We’re surrounded by walls. As humans, we constantly erect walls because we want to keep others out. We put up cubicle walls to keep out coworkers. We put up house walls to keep out neighbors and maintain privacy. We put up metaphorical walls when we want emotional space from others. We seem to be obsessed with walls. Walls provide many functions, but one of their primary uses is to barricade us from others. Walls are generally a giant “Keep Out” sign.
Our journey into the valley is full of walls as well. Jesus, the Good Shepherd, is intent on leading us beside quiet waters where He will restore our souls. But to get to those waters, He must topple many of our walls – often ones we were unaware we had put up. We talked about some of those walls in the second blog of this series – formulas and religious masks. The valley is a place where we experience pain and suffering… a place where our walls come into full view. We used to think these formulas were the keys to success. We thought these masks were what God, ourselves or others expected of us. But something is usually hidden behind these walls. Often it’s not even seen by us. We’ve hidden it because it seems too repulsive… too painful… too ugly to bring into the light. And so we hid it long ago. Perhaps it’s a fear, an anger, a deep doubt, a wound or an unwanted desire. We feel that if we were to bring it into the light, it would destroy us.
The biggest thing that we’ve tucked carefully away from our affectionate Lord, however, is dependency. If we were to expose what lies behind our walls, deep in our hearts, we would be forced to recognize that it’s too big for us. We aren’t strong enough, powerful enough, faithful enough or loving enough. We’re dependent. And our walls are meant to cloak us in a disguise of power. They present the façade that we’ve got things together or have it all under control. You see, all of the formulas and religious masks are often self-salvation strategies we’ve subconsciously concocted to keep from admitting that We. Can’t. Fix. Ourselves. Even though we know deep down that there’s brokenness in our hearts. This brings us to the next process in the valley.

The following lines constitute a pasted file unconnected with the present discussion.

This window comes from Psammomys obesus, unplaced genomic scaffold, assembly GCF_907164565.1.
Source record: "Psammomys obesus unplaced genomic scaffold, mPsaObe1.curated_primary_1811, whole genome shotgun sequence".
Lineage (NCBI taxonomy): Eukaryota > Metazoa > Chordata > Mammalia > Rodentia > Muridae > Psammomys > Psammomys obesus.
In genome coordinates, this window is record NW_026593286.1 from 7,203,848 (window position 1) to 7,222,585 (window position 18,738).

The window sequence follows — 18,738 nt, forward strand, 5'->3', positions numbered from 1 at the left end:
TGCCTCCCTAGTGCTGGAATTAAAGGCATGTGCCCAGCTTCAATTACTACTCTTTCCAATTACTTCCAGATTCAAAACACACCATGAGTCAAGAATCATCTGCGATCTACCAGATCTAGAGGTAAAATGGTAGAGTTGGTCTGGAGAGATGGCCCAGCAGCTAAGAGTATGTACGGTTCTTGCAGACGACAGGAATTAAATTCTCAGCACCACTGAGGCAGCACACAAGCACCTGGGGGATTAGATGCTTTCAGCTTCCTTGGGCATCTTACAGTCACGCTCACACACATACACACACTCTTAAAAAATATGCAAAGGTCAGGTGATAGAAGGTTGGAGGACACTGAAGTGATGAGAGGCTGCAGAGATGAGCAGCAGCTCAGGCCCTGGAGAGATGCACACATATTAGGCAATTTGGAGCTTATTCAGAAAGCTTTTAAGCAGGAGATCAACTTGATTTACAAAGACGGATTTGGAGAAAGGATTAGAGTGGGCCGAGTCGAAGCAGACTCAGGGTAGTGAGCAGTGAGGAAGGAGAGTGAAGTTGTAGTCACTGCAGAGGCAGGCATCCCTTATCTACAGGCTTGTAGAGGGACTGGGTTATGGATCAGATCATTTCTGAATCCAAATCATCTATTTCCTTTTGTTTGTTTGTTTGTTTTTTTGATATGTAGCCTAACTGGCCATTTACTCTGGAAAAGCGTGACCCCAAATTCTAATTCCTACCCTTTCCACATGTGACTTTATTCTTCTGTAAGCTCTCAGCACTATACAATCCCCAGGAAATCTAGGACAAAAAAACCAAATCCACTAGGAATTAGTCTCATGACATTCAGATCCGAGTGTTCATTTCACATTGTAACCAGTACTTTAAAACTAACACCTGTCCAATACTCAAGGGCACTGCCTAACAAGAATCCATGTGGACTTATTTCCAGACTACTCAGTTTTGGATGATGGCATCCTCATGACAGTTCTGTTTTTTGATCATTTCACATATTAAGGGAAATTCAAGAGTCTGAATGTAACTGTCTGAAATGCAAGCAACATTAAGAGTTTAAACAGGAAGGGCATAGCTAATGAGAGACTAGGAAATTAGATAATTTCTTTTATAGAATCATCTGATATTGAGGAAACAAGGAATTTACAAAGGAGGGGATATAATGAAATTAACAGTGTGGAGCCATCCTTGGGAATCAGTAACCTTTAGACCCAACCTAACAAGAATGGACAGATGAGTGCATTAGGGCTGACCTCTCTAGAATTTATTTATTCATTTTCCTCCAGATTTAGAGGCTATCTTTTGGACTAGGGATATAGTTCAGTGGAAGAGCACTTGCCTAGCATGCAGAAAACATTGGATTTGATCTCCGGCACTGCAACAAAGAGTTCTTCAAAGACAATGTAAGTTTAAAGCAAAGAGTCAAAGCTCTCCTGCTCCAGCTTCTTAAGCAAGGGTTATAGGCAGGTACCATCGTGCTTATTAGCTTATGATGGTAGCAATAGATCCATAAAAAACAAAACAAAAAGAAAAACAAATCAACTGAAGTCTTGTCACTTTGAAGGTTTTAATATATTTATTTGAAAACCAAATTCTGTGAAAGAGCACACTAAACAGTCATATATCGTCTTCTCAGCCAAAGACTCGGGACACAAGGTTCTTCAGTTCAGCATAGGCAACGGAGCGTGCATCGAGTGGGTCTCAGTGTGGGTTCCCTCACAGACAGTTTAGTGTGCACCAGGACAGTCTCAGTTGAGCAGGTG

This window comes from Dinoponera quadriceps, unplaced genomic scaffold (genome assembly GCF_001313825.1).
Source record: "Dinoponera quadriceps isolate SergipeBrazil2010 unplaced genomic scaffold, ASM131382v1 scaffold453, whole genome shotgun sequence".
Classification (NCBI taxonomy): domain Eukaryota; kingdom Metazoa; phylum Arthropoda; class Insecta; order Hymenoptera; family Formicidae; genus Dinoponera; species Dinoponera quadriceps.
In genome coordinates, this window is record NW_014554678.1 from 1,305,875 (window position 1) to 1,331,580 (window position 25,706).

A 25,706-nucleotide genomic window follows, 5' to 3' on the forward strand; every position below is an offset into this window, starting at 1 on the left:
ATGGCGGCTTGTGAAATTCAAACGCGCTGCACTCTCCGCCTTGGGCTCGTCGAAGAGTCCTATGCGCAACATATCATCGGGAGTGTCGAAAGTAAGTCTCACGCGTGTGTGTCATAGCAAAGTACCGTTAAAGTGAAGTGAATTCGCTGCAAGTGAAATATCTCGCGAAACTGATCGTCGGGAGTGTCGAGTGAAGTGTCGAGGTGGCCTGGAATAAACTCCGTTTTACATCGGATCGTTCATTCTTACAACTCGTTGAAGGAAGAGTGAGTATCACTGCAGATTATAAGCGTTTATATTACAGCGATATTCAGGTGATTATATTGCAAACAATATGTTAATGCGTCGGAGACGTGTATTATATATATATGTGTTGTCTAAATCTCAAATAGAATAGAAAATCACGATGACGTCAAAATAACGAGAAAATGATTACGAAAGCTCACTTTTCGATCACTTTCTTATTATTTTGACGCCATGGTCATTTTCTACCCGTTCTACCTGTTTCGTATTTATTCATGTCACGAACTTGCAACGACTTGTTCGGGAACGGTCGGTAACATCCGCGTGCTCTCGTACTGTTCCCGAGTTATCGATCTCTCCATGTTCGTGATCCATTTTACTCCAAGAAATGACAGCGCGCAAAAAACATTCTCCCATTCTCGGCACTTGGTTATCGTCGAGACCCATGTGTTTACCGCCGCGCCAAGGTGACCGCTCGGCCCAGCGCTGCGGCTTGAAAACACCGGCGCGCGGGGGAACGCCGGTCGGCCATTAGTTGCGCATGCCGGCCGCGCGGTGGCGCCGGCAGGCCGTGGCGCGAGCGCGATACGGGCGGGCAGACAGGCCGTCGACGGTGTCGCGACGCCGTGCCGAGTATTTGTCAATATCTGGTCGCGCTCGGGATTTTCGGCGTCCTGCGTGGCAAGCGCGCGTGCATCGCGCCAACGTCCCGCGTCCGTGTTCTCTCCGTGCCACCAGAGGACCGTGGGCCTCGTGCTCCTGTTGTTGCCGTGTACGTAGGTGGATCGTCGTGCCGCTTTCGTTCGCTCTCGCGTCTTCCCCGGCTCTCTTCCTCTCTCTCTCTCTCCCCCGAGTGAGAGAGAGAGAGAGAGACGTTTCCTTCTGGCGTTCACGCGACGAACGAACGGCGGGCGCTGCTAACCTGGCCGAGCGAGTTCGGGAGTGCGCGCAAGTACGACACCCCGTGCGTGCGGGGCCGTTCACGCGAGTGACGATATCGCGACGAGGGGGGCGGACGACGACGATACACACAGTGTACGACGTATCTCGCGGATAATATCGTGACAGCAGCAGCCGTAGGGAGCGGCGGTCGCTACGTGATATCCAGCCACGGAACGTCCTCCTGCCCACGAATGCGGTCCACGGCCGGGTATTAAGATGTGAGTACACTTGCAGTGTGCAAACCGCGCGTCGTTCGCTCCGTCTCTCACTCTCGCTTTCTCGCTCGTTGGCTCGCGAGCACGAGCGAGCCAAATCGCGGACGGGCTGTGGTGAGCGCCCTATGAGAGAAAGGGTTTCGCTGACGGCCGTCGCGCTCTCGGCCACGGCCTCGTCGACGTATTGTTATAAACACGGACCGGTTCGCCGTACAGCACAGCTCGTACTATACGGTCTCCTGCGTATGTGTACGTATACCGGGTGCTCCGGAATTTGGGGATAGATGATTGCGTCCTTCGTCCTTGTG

Head Knowledge of Grace Gives Way to a Precious Forging of Heart Knowledge of Grace:
The Scriptures say in many places, like 1 Peter 5:5, that “God opposes the proud, but gives grace to the humble.” And if there’s one thing the valley does, it humbles us. It melts away our proud walls. With our formulas and religious masks dissolved, we are left vulnerable, weak and dependent. We have come to the end of our strength and see that there must be one stronger, more faithful, more loving, more forgiving, more generous and patient, more powerful and wiser than we are because the weight of our brokenness is too much for us.
This is Asaph’s story. We’ve followed him up to this point in our Valley blog series so let’s return to see how he experiences grace in the valley. Early on in the chapter, Asaph tells us of his proud walls and masks. He says that he has washed his hands in innocence and kept his heart pure. He’s livid when he accuses God of betraying him by not doling out rewards for his supreme moral behavior. But the valley melts away this weak formula that says if I live an obedient, good, or moral life, then God will bless my life in ways I’ve predetermined. This formula can’t withstand the heat of the valley. Next up is anger. Asaph says that he became a brute beast before God when life didn’t go the way he’d expected. He unleashed his anger on God. The tenderness of the Shepherd melted away even this because the affection of the Shepherd in the valley is no match for the anger we hold deep in our hearts.